The Canadian Whisky tradition is very similar to the whiskey traditions in the United States. The Canadian whisky sold then and now have more in common with Bourbon and Rye whiskeys than the Malt whiskies of Scotland and Ireland. At the same time the Canadians, like the Scots and Irish, went down the road of blended whiskey in the late 19th / early 20th centuries when the American distillers pushed for straight whiskey with the Bottled-in-Bond Act of 1897 and the Pure Food and Drug Act of 1906.

Lorraine Brown’s book will help you understand how and why the Canadian whiskies started very much like the whiskey made in the United States, yet changed course later to become the blended product sold today. The book was funded by the big Canadian distilleries in the 1990s and focuses mostly on those companies, but there is enough research on the smaller companies to make the reader want to find out more about them. Like the small distilleries in the United States, they seem to have all been put out of business by a combination of government regulations and the economy of scale that made competing with the big companies impossible in the years after World War II. I do know that there has been a growing artisan distilling movement in Canada that has grown along side of the movement in the United States.

With the demise of Seagram as an independent company, Canada no longer has a huge distilling company in the international market. They still have some very large brands owned by people outside of Canada. It will be interesting to see if one of the smaller artisan distilleries in Canada can grow to be the next Seagram, Hiram-Walker or Gooderham and Worts in the 21st. century.

The Story of Canadian Whisky: 200 Years of Tradition, by Lorraine Brown. Markham, Ontario: Fitzhenry & Whiteside, 1994. Contents, Notes, Bibliography, Index, Illustrated, Pp. 149.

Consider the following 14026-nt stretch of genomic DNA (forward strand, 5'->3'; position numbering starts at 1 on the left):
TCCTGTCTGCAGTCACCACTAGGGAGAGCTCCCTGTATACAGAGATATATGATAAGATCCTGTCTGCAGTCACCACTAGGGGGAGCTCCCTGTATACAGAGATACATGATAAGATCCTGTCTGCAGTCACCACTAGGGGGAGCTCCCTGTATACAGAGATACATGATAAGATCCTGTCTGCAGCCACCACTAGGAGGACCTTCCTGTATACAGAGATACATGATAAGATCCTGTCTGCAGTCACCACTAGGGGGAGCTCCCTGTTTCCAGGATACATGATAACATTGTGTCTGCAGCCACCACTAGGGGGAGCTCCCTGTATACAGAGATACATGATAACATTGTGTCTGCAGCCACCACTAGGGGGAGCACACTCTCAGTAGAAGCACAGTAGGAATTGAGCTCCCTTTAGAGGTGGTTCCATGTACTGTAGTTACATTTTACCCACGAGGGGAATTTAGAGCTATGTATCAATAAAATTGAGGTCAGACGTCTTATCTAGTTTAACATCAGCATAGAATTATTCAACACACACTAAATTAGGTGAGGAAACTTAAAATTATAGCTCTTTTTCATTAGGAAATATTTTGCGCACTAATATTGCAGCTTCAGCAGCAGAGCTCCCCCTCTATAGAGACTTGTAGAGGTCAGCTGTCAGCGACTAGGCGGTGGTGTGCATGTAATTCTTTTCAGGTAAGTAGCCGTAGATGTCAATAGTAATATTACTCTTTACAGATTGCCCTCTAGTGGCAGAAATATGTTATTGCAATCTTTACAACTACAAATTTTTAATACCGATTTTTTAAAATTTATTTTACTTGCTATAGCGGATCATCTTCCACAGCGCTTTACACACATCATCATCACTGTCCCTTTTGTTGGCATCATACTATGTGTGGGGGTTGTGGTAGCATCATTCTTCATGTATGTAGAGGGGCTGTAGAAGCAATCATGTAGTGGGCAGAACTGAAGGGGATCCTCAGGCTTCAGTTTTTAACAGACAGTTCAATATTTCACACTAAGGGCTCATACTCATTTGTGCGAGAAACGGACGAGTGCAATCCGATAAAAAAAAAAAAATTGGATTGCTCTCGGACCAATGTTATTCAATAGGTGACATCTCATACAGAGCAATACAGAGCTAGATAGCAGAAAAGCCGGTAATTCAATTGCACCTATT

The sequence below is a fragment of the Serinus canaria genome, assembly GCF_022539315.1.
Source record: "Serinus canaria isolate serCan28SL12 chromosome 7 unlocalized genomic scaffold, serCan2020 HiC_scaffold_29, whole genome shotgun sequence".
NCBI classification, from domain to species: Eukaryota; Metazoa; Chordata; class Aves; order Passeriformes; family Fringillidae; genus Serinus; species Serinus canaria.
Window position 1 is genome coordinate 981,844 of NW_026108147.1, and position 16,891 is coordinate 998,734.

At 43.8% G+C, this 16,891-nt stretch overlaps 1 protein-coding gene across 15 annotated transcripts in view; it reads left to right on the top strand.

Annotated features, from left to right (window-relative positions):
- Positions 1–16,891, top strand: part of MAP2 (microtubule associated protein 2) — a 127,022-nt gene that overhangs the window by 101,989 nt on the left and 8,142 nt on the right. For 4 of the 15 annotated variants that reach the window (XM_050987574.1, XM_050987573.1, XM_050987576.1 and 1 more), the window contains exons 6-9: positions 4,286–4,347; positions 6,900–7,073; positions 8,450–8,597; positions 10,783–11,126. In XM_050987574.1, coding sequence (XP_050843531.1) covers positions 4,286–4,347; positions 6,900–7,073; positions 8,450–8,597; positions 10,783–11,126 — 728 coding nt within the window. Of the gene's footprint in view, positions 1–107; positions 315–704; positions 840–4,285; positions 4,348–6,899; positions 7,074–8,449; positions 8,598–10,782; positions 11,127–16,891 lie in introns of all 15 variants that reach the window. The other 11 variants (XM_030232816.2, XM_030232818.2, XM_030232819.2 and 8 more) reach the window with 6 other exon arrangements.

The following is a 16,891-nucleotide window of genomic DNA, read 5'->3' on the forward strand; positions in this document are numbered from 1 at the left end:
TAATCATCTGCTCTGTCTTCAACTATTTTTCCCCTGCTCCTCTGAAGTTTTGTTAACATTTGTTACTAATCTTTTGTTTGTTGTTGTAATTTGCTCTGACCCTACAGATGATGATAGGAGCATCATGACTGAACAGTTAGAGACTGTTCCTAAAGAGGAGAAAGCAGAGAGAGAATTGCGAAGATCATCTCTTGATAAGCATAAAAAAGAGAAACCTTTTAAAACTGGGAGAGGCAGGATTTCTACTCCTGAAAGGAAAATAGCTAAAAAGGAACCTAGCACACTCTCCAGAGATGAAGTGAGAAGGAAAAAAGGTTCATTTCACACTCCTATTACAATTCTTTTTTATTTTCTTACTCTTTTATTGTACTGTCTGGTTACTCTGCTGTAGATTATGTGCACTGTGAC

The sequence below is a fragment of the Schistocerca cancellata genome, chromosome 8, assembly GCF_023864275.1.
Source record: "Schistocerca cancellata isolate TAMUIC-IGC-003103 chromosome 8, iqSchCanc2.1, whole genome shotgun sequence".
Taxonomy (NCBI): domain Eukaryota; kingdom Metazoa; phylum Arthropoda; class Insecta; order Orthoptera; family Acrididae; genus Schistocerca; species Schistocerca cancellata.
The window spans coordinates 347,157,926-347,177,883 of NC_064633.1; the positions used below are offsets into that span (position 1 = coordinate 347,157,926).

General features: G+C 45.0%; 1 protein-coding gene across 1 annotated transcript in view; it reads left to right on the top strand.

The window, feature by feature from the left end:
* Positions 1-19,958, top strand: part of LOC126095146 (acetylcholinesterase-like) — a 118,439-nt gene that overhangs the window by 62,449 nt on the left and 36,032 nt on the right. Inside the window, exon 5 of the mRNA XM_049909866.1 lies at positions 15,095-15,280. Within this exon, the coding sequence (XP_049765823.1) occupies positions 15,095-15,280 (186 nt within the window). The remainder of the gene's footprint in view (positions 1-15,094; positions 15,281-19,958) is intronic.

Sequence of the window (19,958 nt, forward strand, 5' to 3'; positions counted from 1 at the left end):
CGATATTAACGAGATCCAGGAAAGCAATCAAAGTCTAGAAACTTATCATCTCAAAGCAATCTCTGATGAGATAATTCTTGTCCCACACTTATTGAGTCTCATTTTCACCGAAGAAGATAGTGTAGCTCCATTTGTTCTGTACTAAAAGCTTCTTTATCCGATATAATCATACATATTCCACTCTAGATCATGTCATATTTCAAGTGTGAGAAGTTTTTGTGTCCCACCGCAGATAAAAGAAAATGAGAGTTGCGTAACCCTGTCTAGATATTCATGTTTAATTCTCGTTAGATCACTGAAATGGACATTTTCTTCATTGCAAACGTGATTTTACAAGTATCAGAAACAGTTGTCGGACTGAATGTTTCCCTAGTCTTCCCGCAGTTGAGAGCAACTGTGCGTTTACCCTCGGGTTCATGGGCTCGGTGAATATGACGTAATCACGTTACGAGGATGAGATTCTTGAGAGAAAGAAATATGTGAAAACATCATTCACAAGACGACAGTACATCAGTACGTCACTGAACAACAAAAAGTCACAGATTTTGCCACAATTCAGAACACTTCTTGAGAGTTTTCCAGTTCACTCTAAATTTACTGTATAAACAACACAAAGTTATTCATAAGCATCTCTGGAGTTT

This book was copyrighted by the now closed Seagram Museum. It was paid for by the big Canadian distillers. With that said up front, the book is still a nice little history of Canadian Whisky distilling. Little is the key word here. There are only 149 pages and most pages are filled with illustrations. Clearly, the history is only a brief survey of 200 years of distilling.

The history starts with some of the earliest distilleries and focuses mostly on Seagram, Hiram Walker and Gooderham and Worts. The other distilleries are more afterthought than anything. The book’s charm is also its weakness. There are many interesting illustrations and photographs. They dominate the book and it would have been nice if Brown had expanded the text a little in some subjects, even if that meant dropping some illustrations and photographs.

Why is a book on Canadian Whisky a must for a Bourbon Library? The answer is simply that Bourbon did not grow in a vacuum and the Canadian whisky industry did impact the American whiskey industry. The most obvious case is Hiram Walker and the Canadian Club brand. Hiram Walker really created the idea of “Brand Identity” for American whiskey and it is important to know his story to understand what was going on in the Bourbon industry at the same time.

Photos Courtesy of Rosemary Miller